Carina – Constellation Facts

Carina Stars Johannes Hevelius (28 January 1611 – 28 January 1687), Public domain, via Wikimedia Commons

Carina is derived from the Latin language and means “the keel (of a ship).” This constellation was once a part of a larger one called, Arvo Navis, which contained the constellations of Puppis (“the stern”) and Vela (“the sails”) before they were divided into their own constellations. Carina can be located in the second quadrant of the Southern hemisphere and is located specifically between latitudes of +20° and -90°.

Constellation Characteristics

The crooked line with a scoop-like end is the 34th largest constellation in the night sky, occupying 494 square degrees. Carina is also neighbors with Centaurus, Chamaeleon, Musca, Pictor, Puppis, Vela and Volans. In addition, this constellation has eight stars, seven deep space objects and also two meteor showers; the Alpha Carinids and the Eta Carinids.

Carina Constellation

IAU and Sky & Telescope magazine (Roger Sinnott & Rick Fienberg), CC BY 3.0, via Wikimedia Commons

By IAU and Sky & Telescope magazine (Roger Sinnott & Rick Fienberg) CC BY 3.0, via Wikimedia Commons

Planetary Systems

Carina has seven deep sky objects. Read on to discover some fascinating facts about these celestial wonders.

  • Carina Nebula (Eta Carinae Nebula, NGC 3372): this is one of the biggest diffuse nebulae known today. It surrounds the huge stars of Eta Carinae and HD 93129A and also contains two smaller nebulae; Homunculus Nebula and the Keyhole Nebula.
  • Theta Carinae Cluster (Southern Pleiades, IC 2602, Caldwell 102): this open cluster is located 479 light-years away and is visible to the naked eye. As the name indicates, the most luminous star in this cluster is Theta Carinae, a blue-white dwarf.
  • Wishing Well Cluster (NGC 3532): composed of approximately 150 stars, this open cluster was the first object observed by the Hubble Space Telescope.
  • NGC 3603: this open cluster lies in the “Carina spiral arm” of the Milky Way and is located about 20,000 light-years away. This is a ‘hot-spot’ for astronomers to view as it is relatively bright and close.
  • NGC 2808: estimated to be around 12.5 billion years-old, this globular star cluster is one of the biggest in the Milky Way.
  • The Diamond Cluster (NGC 2516, Caldwell 96, C96): known for its clarity, this open cluster can be viewed, in good conditions, without binoculars.
  • NGC 3293: this open cluster contains around 50 stars with the brightest one being a red giant.

Main Stars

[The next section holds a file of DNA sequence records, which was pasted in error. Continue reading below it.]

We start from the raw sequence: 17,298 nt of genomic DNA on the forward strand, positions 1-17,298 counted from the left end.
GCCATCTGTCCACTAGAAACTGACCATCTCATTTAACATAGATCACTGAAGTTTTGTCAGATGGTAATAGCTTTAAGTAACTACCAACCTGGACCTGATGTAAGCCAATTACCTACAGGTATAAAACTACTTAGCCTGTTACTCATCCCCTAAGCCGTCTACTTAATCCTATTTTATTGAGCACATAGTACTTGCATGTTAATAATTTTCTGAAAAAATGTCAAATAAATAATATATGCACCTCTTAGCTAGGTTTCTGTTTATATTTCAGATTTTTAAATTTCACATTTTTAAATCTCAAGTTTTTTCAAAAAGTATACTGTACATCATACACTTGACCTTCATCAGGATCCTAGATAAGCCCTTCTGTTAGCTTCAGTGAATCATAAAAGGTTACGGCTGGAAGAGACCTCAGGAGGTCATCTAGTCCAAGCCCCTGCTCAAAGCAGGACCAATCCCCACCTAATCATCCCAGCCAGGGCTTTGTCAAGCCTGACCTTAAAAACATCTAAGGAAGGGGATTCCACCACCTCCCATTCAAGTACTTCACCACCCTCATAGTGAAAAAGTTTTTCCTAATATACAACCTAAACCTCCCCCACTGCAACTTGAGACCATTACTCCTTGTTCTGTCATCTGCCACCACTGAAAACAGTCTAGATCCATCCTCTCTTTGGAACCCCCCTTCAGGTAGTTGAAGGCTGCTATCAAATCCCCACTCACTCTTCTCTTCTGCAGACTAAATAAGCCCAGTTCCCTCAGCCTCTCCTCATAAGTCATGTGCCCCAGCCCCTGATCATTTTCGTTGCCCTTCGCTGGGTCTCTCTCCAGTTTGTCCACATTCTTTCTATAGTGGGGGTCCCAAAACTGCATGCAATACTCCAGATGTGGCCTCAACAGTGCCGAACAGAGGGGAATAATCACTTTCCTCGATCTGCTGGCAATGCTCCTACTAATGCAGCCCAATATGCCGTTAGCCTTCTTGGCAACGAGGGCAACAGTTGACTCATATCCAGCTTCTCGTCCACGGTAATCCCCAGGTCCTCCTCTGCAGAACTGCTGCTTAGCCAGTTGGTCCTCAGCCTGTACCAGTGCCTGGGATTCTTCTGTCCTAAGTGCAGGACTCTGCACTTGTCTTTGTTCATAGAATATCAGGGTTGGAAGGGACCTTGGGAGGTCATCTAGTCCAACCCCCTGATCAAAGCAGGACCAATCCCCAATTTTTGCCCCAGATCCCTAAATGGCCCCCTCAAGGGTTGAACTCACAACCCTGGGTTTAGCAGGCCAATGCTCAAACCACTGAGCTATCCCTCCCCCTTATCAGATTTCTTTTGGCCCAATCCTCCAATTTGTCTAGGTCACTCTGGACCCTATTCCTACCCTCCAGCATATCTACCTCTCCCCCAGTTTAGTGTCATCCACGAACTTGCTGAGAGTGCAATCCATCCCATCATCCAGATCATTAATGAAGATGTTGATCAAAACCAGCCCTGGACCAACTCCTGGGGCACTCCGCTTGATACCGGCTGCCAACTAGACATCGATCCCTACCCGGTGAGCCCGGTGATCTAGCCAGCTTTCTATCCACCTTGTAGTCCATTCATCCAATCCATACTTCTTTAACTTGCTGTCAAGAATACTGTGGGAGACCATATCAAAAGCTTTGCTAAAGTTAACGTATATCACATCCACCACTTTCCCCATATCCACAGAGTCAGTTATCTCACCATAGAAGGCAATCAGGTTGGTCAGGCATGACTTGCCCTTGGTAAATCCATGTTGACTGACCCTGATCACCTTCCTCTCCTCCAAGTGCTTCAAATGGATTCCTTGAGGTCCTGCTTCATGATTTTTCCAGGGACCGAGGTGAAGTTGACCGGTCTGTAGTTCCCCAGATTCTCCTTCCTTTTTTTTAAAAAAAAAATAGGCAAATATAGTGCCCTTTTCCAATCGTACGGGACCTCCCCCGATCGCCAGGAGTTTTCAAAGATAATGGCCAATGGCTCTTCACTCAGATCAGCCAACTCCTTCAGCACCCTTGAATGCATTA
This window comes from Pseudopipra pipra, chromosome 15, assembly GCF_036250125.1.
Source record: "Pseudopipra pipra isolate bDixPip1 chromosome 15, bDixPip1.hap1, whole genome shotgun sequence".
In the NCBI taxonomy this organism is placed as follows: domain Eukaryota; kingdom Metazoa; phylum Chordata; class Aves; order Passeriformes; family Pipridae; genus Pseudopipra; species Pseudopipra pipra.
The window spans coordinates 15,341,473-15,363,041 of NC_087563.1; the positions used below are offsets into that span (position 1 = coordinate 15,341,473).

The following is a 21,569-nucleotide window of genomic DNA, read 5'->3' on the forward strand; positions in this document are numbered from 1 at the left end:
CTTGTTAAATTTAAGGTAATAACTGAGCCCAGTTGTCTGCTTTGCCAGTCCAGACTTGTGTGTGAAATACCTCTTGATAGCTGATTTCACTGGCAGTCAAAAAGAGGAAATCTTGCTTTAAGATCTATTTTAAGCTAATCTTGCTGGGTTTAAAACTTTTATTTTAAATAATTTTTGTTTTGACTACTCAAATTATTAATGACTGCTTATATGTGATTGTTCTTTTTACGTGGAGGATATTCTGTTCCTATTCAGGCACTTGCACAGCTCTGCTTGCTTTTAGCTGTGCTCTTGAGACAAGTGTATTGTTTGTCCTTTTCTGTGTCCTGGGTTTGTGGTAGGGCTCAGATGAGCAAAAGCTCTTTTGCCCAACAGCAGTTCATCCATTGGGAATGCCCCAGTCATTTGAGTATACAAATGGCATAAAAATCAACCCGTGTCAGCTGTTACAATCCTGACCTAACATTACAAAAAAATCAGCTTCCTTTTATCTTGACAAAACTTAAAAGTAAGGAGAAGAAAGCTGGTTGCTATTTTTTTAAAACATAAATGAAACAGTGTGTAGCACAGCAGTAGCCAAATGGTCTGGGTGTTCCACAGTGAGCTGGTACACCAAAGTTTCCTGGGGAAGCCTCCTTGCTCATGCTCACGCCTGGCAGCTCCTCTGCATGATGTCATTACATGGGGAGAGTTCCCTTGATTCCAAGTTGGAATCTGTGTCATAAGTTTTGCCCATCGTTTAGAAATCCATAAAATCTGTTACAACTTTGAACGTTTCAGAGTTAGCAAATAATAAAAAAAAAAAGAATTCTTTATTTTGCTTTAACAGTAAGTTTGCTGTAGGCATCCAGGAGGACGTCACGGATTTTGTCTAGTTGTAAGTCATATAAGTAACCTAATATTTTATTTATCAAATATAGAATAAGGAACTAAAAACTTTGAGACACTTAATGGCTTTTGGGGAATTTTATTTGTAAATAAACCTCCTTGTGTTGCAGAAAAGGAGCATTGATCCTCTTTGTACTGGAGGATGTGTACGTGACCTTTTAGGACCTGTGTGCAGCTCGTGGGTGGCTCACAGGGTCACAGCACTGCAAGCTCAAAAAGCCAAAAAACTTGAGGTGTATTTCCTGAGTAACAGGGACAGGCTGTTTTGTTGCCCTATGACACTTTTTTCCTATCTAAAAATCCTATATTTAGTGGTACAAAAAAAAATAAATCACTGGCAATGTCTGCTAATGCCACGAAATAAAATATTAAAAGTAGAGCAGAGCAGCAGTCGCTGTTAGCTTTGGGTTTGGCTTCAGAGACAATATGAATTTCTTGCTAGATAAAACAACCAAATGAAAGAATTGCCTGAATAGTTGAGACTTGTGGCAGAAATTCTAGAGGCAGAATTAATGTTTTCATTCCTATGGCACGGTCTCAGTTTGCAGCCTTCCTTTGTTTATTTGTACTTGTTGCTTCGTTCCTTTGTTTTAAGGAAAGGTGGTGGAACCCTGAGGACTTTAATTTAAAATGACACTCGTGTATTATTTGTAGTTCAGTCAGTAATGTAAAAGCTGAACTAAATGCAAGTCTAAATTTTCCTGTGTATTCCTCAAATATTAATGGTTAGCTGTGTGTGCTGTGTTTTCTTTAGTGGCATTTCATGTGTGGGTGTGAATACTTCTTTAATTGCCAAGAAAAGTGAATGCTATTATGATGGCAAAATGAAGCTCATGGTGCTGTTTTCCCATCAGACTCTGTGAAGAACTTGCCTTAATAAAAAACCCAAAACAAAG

The constellation Carina contains eight main stars that makes up its shape. Let’s explore them further.

  • Canopus shines the brightest in the Carina constellation (which will be discussed later in detail).
    Eta Carinae is also known by its Chinese name (Tseen She) which means “Heaven’s Altar.” It contains at least two star systems, that when combined, shines four million times brighter than the sun. The biggest star in this system has over 100 solar masses.
  • Miaplacidus (Beta Carinae) comes in at the second brightest in this constellation and the 29th overall in the night sky. Its name means “placid waters,” taken from the Arabic word for water (miyah) and the Latin word for placid (placidus).
  • Avior (Epsilon Carinae) is a double star made up of a K0 III class orange giant and a hot hydrogen-fusing blue dwarf. It shines the 84th brightest in the night sky.
  • Aspidiske (Iota Carinae) is a rare white supergiant that shines that of 4,900 Suns! It is also thought to be around 40 million years-old.
  • Theta Carinae is located on the Northeastern edge of the Diamond Cross and is classified as a blue-white main sequence dwarf.
  • Upsilon Carinae is a double star that consists of a white A-type supergiant and a blue-white B-type giant.
  • Omega Carinae is one of the stars that form the Diamond Cross and is considered a blue-white B-type giant.

Johannes Hevelius (28 January 1611 – 28 January 1687), Public domain, via Wikimedia Commons

Johannes Hevelius’ Argo Navis from Uranographia (1690)

Most Shining Star

Out of all the stars that make up the Carina constellation, none shine brighter than Canopus. This star is classified as an F-type bright giant and is also the second brightest star in the night sky; 13,600 times brighter than the Sun! It is situated 310 light-years away and is noted for being the most luminous star within 700 light-years.

Mythology & History

Carina does not have any myths associated with it directly; however, it does fit into the constellation of Argo Navis; the ship on which Jason and the Argonauts used to retrieve the Golden Fleece. Argo Navis was known to the Greeks and Carina represents the main body of this ship. In addition, the star known as, Canopus, marks the blade on one of the ship’s steering oars.

Carina is a fascinating constellation, so the next time you are gazing into the night sky, be sure to search out this intriguing figuration of stars.